I get angry when I'm running late for an appointment and my kids don’t want to get dressed… I feel it in my heart, beating fast, I feel the heat in my face and a rush of warmth coming from my stomach to my chest... my hands are looking for things to do as they need to discharge energy and tension, and I start to "over function"…I accelerate myself and my actions, and my voice gets direct, intense and snappy.
Sound familiar? Gosh, it can be hard to even breathe in those moments, let alone understand that this anger is merely a manifestation of an unmet need.
Stay with me, I am going to explain to you why stating the emotion is crucial in managing stress in your life. By following three simple steps, you can make it through these uncomfortable situations without regretting your actions.
1. Recognize that you are having an emotional reaction.
An emotion always has a physical manifestation. Once you start to focus your attention on your body, it is easier to feel the emotion coming in before it erupts.
Resist the urge to think that your kids are disrespectful, and that they are trying to "push your buttons" or make you go crazy… Bring you attention within and observe what's happening inside you, physically not mentally at this point.
2. NAME your emotion!
Give a name to that emotion. It might sound silly or trivial, but it helps to take yourself out of the moment. Once you name your emotion you can be mindful and take responsibility for it.
This might sound like: “I feel anger” versus “you are making me really angry now”. I will explain the difference in a bit.. keep reading!
3. Say it OUT LOUD.
Say those words out loud. Listen to your own voice, listen to take some space from the emotion. You will notice, as you state and claim your emotion, that you instantly feel more in control and resilient. Verbalizing your emotions, in the presence of your kids, is also a great way to model a healthy process, aiding the development of emotional awareness and empathy.
Understanding emotions and how they can control us, both mentally and physically, is important. They are the expression of thoughts or beliefs.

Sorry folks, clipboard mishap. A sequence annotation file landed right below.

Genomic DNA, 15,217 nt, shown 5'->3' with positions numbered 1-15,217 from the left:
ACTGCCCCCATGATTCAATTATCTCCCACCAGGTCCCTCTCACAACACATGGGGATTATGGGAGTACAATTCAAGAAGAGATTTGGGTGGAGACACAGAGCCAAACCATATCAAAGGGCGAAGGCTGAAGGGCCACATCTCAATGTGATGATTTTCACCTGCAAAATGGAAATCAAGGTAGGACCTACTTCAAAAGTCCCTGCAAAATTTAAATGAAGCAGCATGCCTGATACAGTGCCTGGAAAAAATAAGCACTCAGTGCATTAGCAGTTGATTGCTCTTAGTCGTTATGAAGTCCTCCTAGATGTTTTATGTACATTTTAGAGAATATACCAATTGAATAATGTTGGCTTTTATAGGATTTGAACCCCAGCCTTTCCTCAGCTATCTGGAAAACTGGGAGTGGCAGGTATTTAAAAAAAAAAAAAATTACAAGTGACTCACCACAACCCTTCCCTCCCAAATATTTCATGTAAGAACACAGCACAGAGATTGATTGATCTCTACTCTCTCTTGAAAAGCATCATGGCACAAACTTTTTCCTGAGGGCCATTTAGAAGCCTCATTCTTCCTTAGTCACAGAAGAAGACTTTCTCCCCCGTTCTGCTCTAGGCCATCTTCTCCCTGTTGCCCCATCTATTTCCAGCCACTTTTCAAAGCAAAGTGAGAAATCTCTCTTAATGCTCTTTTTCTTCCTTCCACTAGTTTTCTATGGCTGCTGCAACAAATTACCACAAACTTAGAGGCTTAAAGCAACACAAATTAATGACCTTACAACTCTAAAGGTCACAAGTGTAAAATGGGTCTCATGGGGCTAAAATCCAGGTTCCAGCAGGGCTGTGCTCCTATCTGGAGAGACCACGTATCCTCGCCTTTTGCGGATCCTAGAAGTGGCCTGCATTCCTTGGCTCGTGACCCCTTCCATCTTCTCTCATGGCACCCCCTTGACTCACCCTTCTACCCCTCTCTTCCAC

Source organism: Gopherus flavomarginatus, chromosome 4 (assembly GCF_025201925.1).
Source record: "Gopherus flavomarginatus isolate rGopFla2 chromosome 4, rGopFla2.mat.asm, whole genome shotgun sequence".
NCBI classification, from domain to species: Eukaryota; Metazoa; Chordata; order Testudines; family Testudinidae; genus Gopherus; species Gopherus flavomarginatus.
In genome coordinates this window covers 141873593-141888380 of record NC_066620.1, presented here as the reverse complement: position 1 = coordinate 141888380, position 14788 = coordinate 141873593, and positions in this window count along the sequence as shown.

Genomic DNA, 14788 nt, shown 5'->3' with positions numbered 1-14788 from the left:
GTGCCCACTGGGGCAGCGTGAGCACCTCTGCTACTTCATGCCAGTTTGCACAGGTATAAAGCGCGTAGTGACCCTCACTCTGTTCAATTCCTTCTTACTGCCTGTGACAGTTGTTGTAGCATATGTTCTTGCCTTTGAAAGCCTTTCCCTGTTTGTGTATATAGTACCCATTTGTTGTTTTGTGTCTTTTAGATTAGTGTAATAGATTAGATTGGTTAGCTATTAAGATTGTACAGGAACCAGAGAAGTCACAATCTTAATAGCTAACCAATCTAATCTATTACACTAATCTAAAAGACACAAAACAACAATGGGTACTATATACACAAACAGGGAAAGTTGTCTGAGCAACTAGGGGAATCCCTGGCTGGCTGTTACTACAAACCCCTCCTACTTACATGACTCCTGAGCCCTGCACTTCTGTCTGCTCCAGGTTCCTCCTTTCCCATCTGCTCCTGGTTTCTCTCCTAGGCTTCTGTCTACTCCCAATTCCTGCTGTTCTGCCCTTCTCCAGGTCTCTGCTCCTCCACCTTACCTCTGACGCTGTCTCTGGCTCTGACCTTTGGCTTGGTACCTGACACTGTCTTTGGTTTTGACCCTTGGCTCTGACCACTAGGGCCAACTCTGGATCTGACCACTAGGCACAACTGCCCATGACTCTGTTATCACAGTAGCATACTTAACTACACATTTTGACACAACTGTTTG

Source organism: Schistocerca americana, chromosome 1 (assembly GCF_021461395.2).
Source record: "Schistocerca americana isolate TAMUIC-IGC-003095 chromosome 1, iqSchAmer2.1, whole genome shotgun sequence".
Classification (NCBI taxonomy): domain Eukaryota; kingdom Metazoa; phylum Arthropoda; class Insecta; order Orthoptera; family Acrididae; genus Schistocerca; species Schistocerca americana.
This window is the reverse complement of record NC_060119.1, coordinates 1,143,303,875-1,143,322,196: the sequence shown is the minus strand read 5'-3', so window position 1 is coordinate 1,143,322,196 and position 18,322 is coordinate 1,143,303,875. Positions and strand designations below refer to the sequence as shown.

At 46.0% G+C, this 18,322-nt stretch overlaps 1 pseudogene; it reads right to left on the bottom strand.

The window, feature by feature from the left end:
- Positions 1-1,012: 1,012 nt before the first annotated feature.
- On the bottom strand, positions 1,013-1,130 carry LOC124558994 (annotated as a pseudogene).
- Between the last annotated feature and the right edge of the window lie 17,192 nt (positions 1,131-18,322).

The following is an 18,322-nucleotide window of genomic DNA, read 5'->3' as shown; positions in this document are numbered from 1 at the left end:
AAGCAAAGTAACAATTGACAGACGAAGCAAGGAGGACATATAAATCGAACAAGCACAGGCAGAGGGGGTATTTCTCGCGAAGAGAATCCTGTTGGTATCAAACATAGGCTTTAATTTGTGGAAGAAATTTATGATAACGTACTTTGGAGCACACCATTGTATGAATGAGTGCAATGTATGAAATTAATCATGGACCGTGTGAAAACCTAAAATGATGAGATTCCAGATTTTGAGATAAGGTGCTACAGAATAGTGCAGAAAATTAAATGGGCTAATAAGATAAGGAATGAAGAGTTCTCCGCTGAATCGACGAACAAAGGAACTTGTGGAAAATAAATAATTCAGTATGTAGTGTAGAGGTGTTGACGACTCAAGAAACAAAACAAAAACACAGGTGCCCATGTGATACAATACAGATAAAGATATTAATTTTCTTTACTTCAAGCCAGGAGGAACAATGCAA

Think about it - nobody can MAKE you angry, for example... I know you are probably thinking of many people that can "trigger" you, but if you contemplate this for a little longer you will realize that your re-actions are entirely yours. It is your responsibility to own them, understand them and choose how you respond to them.
Train yourself to embrace the countless opportunities you have, every day, to OBSERVE an emotion, NAME IT and say it OUT LOUD. Train your brain to take ownership of your emotions and allow yourself to choose between a variety of words. We have the tendency to use only a few words. Expand your vocabulary.
Through this simple practice, you can begin to bring your subconscious thoughts and beliefs to the surface. This is the first step in restructuring your limiting beliefs so that, over time, you will naturally respond differently in such situations.
This morning I killed an ant. Squashed it with my shoe and broke it in two. It was a "biting ant" and it was coming close to my daughter's bare foot, so I killed it without thinking twice. It was a split second reaction.
Seeing the ant's dead body, both pieces of it, reminded me of the fragility of life. At any moment, life can be taken away from us by forces outside of our control. In fact, it inevitably WILL be taken away from each one of us, at some moment in the future.
I'm not going to say that we should "live each day like it's our last", as if there is some sort of impending doom just around the corner. Yet I find an immense sense of liberation in knowing that one day, just like the ant, my time will come.
Did the ant achieve it's purpose in life? Yes, I believe it did. It lived while it was alive, and that's all that each of us is tasked with in life. Our purpose is simply to live, to participate in the dance of earthly existence. No more and no less.
In each moment we have the opportunity to SHOW UP and dance with all that is going on around us. To surrender to what is, in the present moment, and engage with it fully. For in the end, when our final moment comes, surrendering is the only option we have. And with that surrender, chosen or otherwise, we are liberated from all of our suffering.
I am grateful to the ant for such a valuable reminder this morning.